FAA Grounds Boeing 737-9 MAX Planes, Continues Investigation After Alaska Airlines Emergency Landing

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(AURN News) – The Federal Aviation Administration (FAA) is continuing its efforts to address safety concerns arising from the recent emergency landing involving an Alaska Airlines Boeing 737 aircraft. The incident, which took place on January 5th during Flight 1282 from Portland, Oregon to Ontario, California, forced an emergency landing back in Portland after a “door-sized” hole was left after a blowout.

This image taken Sunday, Jan. 7, 2024, and released by the National Transportation Safety Board, an investigator examines the frame of a panel of Alaska Airlines Flight 1282 on a Boeing 737-9 MAX in Portland, Ore. Federal officials are investigating Boeing’s oversight of production of a panel that blew off a jetliner in midflight last week. (NTSB via AP)

The focus of the FAA’s investigation now extends beyond the immediate incident, with a particular emphasis on the “door plug” issue. Alaska Airlines promptly grounded its entire fleet of Boeing 737-9 aircraft, and the FAA has followed suit by grounding 171 Boeing 737-9 MAX airplanes. The FAA’s scrutiny extends to examining Boeing’s manufacturing practices and production lines, with a specific focus on subcontractor Spirit AeroSystems. 

A recent update from the FAA indicates that, in addition to the grounding, airlines are now required to visually inspect the mid-exit door plugs of Boeing 737-900ER planes. Despite not being part of the MAX fleet, these aircraft share the same door plug design, prompting the FAA to ensure thorough safety checks across the broader Boeing 737 model range.

FILE – The logo for Boeing appears on a screen above a trading post on the floor of the New York Stock Exchange, July 13, 2021. Federal officials are recommending that airlines inspect the door plugs on more Boeing 737s after one of the panel blew off a Boeing jet in midflight. The Federal Aviation Administration says airlines should also inspect the panels on an older model, the 737-900ER. Those planes have door plugs that are identical in design to the one that flew off the Alaska Airlines jetliner. Boeing said Monday, Jan. 22, 2024that it supports the FAA action. (AP Photo/Richard Drew, File)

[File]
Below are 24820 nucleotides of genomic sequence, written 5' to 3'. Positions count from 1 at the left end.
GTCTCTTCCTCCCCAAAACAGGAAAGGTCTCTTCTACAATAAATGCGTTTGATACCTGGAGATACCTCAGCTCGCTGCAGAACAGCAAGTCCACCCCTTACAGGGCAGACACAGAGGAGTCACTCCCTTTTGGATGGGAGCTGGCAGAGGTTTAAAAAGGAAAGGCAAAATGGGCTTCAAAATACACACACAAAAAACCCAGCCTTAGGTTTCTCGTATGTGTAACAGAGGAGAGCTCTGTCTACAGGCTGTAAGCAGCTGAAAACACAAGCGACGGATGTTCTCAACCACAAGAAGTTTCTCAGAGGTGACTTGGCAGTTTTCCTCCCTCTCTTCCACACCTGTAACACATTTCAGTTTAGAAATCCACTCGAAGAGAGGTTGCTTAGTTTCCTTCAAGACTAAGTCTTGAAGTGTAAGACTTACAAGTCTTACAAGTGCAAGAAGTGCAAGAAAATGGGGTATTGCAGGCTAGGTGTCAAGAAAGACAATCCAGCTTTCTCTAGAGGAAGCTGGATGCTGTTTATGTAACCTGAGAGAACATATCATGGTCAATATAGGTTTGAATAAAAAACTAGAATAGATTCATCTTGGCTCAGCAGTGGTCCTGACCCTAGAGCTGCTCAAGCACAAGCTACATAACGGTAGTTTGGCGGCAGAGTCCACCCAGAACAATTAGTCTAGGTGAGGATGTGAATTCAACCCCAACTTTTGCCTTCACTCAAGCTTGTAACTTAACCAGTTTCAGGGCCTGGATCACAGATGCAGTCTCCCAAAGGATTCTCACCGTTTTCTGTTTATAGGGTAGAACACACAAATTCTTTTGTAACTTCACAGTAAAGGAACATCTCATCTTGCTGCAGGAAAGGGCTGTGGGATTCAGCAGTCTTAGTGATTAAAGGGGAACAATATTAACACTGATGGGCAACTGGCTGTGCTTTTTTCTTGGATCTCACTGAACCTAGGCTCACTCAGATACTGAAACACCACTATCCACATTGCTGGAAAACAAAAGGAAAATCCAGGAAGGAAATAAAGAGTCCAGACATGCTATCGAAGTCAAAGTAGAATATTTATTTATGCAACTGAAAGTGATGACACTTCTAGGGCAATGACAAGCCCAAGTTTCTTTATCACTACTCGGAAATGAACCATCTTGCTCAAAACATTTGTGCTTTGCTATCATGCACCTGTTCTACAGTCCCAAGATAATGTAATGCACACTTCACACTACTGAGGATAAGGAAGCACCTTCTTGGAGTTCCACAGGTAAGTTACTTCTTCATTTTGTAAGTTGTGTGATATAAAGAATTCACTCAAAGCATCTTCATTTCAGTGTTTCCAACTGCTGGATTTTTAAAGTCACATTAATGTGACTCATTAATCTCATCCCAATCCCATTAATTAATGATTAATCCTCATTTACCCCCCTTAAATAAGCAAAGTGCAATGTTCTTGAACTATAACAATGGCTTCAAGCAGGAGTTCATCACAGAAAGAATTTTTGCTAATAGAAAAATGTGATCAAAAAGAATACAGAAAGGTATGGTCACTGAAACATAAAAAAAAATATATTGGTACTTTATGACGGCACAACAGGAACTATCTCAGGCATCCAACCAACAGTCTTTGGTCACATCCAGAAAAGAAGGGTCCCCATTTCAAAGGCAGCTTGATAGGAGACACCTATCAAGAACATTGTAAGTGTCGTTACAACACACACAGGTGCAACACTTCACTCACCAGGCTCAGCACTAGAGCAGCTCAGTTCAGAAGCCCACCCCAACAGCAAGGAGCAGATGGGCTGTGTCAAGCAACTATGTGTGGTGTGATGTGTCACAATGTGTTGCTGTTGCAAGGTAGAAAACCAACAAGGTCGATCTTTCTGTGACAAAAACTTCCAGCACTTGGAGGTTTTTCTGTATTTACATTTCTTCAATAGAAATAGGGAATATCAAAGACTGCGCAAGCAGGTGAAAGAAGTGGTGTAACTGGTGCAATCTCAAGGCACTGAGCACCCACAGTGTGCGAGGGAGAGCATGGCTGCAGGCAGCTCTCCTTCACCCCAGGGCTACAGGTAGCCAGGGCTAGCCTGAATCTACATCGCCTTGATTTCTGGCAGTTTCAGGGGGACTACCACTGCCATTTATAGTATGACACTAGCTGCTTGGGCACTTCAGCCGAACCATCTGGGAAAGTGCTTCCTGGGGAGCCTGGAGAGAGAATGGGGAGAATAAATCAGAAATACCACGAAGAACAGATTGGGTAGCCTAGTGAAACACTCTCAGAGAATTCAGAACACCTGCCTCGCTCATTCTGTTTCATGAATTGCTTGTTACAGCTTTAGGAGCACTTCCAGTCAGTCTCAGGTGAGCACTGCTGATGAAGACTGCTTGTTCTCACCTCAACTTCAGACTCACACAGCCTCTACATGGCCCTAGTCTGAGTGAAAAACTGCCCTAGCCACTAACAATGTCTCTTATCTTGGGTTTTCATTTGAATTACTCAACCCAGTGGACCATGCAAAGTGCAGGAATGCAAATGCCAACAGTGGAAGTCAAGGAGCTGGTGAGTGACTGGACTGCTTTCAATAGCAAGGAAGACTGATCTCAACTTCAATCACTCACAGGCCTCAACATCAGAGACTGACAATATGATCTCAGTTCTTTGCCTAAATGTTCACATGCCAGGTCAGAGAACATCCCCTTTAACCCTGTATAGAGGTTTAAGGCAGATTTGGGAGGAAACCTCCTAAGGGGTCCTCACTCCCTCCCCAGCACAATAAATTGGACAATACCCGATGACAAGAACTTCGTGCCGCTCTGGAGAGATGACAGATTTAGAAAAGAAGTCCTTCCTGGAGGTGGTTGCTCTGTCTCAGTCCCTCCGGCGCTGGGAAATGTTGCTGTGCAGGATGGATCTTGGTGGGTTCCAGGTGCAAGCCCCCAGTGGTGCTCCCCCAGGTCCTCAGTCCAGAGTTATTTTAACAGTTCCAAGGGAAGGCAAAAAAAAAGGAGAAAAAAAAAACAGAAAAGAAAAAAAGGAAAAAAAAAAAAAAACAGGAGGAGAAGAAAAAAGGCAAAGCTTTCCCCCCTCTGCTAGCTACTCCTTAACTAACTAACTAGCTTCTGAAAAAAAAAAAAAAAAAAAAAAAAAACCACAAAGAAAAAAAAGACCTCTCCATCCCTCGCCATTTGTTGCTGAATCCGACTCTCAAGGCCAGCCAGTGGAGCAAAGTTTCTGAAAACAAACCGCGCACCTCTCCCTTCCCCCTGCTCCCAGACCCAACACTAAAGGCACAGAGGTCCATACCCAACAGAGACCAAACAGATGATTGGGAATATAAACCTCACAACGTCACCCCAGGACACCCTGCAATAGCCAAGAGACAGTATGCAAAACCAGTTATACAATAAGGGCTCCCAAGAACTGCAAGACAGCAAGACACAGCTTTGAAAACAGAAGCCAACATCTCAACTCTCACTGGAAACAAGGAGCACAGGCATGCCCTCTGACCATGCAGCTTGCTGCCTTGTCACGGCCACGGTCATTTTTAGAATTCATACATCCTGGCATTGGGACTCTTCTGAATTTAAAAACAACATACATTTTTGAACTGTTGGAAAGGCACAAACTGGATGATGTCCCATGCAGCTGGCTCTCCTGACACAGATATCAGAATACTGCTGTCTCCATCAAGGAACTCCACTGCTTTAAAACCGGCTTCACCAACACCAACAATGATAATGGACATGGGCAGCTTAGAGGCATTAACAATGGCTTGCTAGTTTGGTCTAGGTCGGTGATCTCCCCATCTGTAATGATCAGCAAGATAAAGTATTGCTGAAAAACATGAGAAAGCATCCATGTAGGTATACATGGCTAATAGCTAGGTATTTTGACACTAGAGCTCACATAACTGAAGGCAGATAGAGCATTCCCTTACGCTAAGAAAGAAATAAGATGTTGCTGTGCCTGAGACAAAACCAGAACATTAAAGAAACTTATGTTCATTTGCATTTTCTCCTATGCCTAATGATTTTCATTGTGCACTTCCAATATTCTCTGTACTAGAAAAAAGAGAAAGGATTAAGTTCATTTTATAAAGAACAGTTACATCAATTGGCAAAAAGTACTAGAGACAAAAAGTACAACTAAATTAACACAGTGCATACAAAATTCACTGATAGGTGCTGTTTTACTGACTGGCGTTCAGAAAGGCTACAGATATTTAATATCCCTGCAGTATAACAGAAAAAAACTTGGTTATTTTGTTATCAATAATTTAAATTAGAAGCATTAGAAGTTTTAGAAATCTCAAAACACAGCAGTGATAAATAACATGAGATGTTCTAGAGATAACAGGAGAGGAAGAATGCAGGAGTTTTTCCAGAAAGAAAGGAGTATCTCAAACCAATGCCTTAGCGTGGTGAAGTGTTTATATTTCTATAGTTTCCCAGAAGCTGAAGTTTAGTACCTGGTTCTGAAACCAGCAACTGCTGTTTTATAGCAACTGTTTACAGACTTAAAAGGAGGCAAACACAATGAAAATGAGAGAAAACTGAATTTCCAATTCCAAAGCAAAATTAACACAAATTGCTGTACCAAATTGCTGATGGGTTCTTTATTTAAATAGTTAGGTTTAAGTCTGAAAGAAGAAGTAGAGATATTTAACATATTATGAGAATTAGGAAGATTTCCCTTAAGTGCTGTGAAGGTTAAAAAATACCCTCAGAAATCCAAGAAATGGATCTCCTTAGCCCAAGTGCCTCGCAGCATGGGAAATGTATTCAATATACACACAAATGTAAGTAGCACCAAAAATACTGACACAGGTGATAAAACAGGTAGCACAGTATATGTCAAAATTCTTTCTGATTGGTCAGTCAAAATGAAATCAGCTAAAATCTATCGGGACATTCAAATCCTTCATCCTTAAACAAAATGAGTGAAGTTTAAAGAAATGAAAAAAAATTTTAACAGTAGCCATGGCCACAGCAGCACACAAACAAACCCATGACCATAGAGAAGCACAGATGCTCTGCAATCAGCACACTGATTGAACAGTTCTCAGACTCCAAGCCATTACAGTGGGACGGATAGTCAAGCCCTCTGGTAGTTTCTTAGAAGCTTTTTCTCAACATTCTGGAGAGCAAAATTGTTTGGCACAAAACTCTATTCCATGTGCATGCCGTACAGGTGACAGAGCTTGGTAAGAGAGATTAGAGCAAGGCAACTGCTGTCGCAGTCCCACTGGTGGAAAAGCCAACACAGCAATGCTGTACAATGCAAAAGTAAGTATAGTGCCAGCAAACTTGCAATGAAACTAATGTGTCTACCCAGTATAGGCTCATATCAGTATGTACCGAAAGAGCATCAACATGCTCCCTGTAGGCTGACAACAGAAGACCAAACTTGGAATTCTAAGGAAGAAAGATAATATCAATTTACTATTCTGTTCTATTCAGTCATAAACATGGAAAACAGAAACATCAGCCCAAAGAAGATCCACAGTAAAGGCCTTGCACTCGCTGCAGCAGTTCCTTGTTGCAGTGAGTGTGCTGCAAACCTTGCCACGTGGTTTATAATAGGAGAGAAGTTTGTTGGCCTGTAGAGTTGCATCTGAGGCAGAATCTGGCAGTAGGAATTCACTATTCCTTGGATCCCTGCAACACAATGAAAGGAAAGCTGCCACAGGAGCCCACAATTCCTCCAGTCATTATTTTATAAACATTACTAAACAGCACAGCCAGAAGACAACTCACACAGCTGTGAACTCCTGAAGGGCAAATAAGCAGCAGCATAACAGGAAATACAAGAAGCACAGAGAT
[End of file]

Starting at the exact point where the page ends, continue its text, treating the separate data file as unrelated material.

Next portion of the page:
The National Transportation Safety Board (NTSB) is leading the investigation into the Flight 1282 incident and is working closely with the FAA. Fortunately, no injuries were reported during the emergency landing. The financial repercussions of the incident are already reverberating throughout the aviation industry. Boeing’s stock has experienced a decline and additionally, United Airlines has forecasted a financial loss for the quarter, citing the necessity to ground their Boeing 737 Max 9 planes as a contributing factor.


Click play to listen to the AURN News report from Jamie Jackson:

The post FAA Grounds Boeing 737-9 MAX Planes, Continues Investigation After Alaska Airlines Emergency Landing appeared first on American Urban Radio Networks.

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